When tempers rise, emotions erupt, and individuals respond impulsively, domestic disputes can arise. They also tend to escalate rather quickly. Once charged with domestic violence, the penalties you face if convicted can be severe. Multiple convictions may also land you a felony domestic violence charge. A conviction for felony domestic violence can derail your life – but it doesn’t always have to. With the right Denver criminal defense lawyer on your side, it’s possible not only to minimize the penalties you face, but even potentially get your charges dropped or dismissed.
What is Considered Domestic Violence in Colorado?
When most people think of domestic violence, it brings to mind the image of an individual hitting or otherwise physically attacking their partner. While this is certainly a case of domestic violence, Colorado doesn’t limit the definition to only violent crimes. Many crimes, specifically those used as a method of “coercion, control, punishment, intimidation, or revenge” (C.R.S. § 18-6-800.3) can fall into the category of domestic violence. For example, harassment, property damage, or menacing – all which typically involve no physical harm to the victim – can be considered domestic violence in Colorado if used for the purpose of causing fear or intimidation in a partner.
Is Domestic Violence a Felony or a Misdemeanor in Colorado?
Legal statutes include two primary classifications of charges: misdemeanors and felonies. Felonies, which are more serious crimes, create the stereotypical image of domestic violence, and being convicted of one can lead to a realm of consequences, such as prison and the significant reduction of parental rights, among other things.
Misdemeanors, on the other hand, typically result from less serious crimes. A misdemeanor crime of domestic violence entails that you have committed a crime or are suspected of having committed a crime that was intended to instill fear of harm within a significant other. If convicted of a misdemeanor by this manner, serious felony consequences can be avoided, but a domestic violence record of any kind still prevents you from owning firearms and can often prevent any further contact with victims.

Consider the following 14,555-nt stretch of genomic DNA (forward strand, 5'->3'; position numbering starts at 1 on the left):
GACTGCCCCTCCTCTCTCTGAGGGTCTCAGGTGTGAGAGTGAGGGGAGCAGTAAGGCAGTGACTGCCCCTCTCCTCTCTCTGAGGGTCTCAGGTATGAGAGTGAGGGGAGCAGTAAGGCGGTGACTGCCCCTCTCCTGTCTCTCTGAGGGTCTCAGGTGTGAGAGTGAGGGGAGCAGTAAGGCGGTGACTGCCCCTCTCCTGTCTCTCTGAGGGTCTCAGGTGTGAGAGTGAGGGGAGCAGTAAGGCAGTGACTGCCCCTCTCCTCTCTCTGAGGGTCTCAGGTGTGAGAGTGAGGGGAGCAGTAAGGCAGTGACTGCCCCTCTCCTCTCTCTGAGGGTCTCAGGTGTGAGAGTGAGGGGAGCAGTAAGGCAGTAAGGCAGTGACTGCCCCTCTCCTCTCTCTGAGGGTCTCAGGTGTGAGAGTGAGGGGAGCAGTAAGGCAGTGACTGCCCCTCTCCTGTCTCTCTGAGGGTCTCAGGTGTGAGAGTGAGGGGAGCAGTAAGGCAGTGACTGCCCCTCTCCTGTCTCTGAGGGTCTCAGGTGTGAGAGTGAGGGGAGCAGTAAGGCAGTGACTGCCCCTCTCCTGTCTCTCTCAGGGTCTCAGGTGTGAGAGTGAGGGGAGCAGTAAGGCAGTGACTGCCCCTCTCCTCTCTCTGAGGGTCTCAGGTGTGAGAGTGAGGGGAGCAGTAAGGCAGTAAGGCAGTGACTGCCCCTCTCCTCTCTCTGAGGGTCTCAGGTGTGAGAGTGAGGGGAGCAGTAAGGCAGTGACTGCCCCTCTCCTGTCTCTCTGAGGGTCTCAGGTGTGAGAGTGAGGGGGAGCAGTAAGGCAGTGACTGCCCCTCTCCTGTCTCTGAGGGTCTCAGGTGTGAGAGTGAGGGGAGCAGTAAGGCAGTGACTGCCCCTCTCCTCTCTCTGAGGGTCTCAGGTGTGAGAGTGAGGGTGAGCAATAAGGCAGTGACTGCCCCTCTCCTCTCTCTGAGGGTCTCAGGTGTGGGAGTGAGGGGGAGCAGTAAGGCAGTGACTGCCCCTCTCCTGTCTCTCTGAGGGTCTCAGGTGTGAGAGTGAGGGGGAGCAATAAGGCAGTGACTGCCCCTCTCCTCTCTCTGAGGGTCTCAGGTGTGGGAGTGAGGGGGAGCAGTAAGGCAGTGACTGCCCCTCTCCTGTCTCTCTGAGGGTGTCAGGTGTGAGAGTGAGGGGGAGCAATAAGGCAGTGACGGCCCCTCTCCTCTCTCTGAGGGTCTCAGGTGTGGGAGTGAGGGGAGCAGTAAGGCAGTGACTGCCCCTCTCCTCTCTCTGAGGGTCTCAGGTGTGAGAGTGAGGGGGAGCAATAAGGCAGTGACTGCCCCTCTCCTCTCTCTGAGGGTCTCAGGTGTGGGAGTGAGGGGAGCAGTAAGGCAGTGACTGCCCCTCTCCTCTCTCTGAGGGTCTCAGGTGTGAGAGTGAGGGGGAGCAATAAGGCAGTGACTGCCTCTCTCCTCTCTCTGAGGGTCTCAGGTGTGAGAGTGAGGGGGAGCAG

Because misdemeanors are less severe, a non-violent misdemeanor conviction results in far less penalties than does a felony conviction, and as a result, is often considered a better deal for offenders. However, repetition of these misdemeanors can lead to much more serious consequences.
Habituation of Domestic Violence Charges
If enough of these misdemeanor convictions build up over time, they can increase the charges to a felony. According to statute C.R.S. § 18-6-801(7), if a defendant has three prior convictions, one more would be considered a felony. The defendant would also be considered a “habitual” domestic violence offender at this point.
This law took effect in 2016, so it is possible to have accumulated more than three domestic violence misdemeanors before then without the charge increasing to a felony. However, in this case, any more would constitute eligibility for a felony as it is above three priors.
The intent of this law is to avoid habitual domestic violence offenses by having the punishment act as a deterrent and encouraging those who do face domestic violence charges to seek change rather than become repeat offenders.
What To Do If You’re Charged with Felony Domestic Violence
Facing a felony domestic violence charge in Colorado can be terrifying. Beyond the stress of a criminal process, one also has to handle the fear of prison time, loss of child visitation rights, and the implementation of protective orders.
If you’ve been charged with felony domestic violence, the most important thing to do is speak honestly with an attorney who can help you in getting the charges dropped, facilitating a plea deal with the prosecution, or fighting for you if your case goes to trial. Your attorney may encourage you to enroll in anger management classes or talk with a professional or support group as documentation that you are seeking change. Following through on support would not only benefit you but your legal case as well, as your efforts to change may help your legal outcome through a plea deal.
Defenses Against Domestic Violence Charges
Some common defense strategies for domestic violence charges in Colorado include proving the victim’s claims are wrong or vindictive, showing that the evidence against you was in defense of yourself or your children, or demonstrating a lack of evidence to prove the charges. If charges are pressed, contact a Denver domestic violence defense attorney to discuss legal strategies best suited for your case.
Contact Denver Domestic Violence Attorney Jeff Weeden Today
If you face felony domestic violence charges in Colorado, it’s important that you obtain the skill and experience of a seasoned criminal defense attorney. When you hire Jeff Weeden, you’ll get a legal professional who has experience working in both Colorado state and federal courtrooms. At WeedenLaw, we take on a variety of criminal cases, from white-collar crime charges in Colorado to homicide cases. If you’re wondering when to hire a criminal defense attorney, the time is now – don’t put it off any longer. Fill out our simple online contact form or call 720-307-4330 to schedule a free consultation with an experienced Colorado criminal defense attorney at WeedenLaw today.